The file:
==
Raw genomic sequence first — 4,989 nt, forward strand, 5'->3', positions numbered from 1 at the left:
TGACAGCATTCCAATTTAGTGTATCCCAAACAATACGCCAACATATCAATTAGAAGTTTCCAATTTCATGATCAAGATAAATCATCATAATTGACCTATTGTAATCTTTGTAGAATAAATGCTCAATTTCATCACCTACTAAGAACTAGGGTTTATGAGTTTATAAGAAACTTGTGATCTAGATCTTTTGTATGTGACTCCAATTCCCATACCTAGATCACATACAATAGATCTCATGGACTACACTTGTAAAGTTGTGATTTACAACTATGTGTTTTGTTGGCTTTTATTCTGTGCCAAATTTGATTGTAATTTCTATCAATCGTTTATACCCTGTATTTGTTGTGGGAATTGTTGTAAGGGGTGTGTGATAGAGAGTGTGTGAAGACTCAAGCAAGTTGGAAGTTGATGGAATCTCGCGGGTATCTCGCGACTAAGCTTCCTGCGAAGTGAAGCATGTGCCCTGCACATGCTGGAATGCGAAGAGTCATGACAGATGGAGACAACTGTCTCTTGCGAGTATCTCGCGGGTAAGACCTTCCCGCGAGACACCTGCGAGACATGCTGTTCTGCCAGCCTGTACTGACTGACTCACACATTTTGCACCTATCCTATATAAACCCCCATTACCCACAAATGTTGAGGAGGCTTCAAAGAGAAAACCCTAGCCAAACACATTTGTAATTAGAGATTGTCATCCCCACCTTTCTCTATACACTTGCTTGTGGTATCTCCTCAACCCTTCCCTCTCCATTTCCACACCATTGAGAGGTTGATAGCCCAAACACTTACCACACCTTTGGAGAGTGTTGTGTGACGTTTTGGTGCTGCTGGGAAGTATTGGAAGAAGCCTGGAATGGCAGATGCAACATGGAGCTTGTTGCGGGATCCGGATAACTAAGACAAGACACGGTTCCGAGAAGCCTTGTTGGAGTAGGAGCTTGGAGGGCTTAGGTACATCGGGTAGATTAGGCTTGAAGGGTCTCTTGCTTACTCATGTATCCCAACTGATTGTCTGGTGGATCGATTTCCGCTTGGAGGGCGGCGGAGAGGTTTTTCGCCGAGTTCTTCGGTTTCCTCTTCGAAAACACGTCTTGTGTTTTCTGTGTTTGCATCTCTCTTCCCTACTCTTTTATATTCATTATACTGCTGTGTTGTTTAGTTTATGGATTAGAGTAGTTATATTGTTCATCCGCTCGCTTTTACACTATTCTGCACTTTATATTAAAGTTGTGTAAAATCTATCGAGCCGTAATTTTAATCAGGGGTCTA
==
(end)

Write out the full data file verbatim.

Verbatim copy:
Raw genomic sequence first — 4,989 nt, forward strand, 5'->3', positions numbered from 1 at the left:
TGACAGCATTCCAATTTAGTGTATCCCAAACAATACGCCAACATATCAATTAGAAGTTTCCAATTTCATGATCAAGATAAATCATCATAATTGACCTATTGTAATCTTTGTAGAATAAATGCTCAATTTCATCACCTACTAAGAACTAGGGTTTATGAGTTTATAAGAAACTTGTGATCTAGATCTTTTGTATGTGACTCCAATTCCCATACCTAGATCACATACAATAGATCTCATGGACTACACTTGTAAAGTTGTGATTTACAACTATGTGTTTTGTTGGCTTTTATTCTGTGCCAAATTTGATTGTAATTTCTATCAATCGTTTATACCCTGTATTTGTTGTGGGAATTGTTGTAAGGGGTGTGTGATAGAGAGTGTGTGAAGACTCAAGCAAGTTGGAAGTTGATGGAATCTCGCGGGTATCTCGCGACTAAGCTTCCTGCGAAGTGAAGCATGTGCCCTGCACATGCTGGAATGCGAAGAGTCATGACAGATGGAGACAACTGTCTCTTGCGAGTATCTCGCGGGTAAGACCTTCCCGCGAGACACCTGCGAGACATGCTGTTCTGCCAGCCTGTACTGACTGACTCACACATTTTGCACCTATCCTATATAAACCCCCATTACCCACAAATGTTGAGGAGGCTTCAAAGAGAAAACCCTAGCCAAACACATTTGTAATTAGAGATTGTCATCCCCACCTTTCTCTATACACTTGCTTGTGGTATCTCCTCAACCCTTCCCTCTCCATTTCCACACCATTGAGAGGTTGATAGCCCAAACACTTACCACACCTTTGGAGAGTGTTGTGTGACGTTTTGGTGCTGCTGGGAAGTATTGGAAGAAGCCTGGAATGGCAGATGCAACATGGAGCTTGTTGCGGGATCCGGATAACTAAGACAAGACACGGTTCCGAGAAGCCTTGTTGGAGTAGGAGCTTGGAGGGCTTAGGTACATCGGGTAGATTAGGCTTGAAGGGTCTCTTGCTTACTCATGTATCCCAACTGATTGTCTGGTGGATCGATTTCCGCTTGGAGGGCGGCGGAGAGGTTTTTCGCCGAGTTCTTCGGTTTCCTCTTCGAAAACACGTCTTGTGTTTTCTGTGTTTGCATCTCTCTTCCCTACTCTTTTATATTCATTATACTGCTGTGTTGTTTAGTTTATGGATTAGAGTAGTTATATTGTTCATCCGCTCGCTTTTACACTATTCTGCACTTTATATTAAAGTTGTGTAAAATCTATCGAGCCGTAATTTTAATCAGGGGTCTA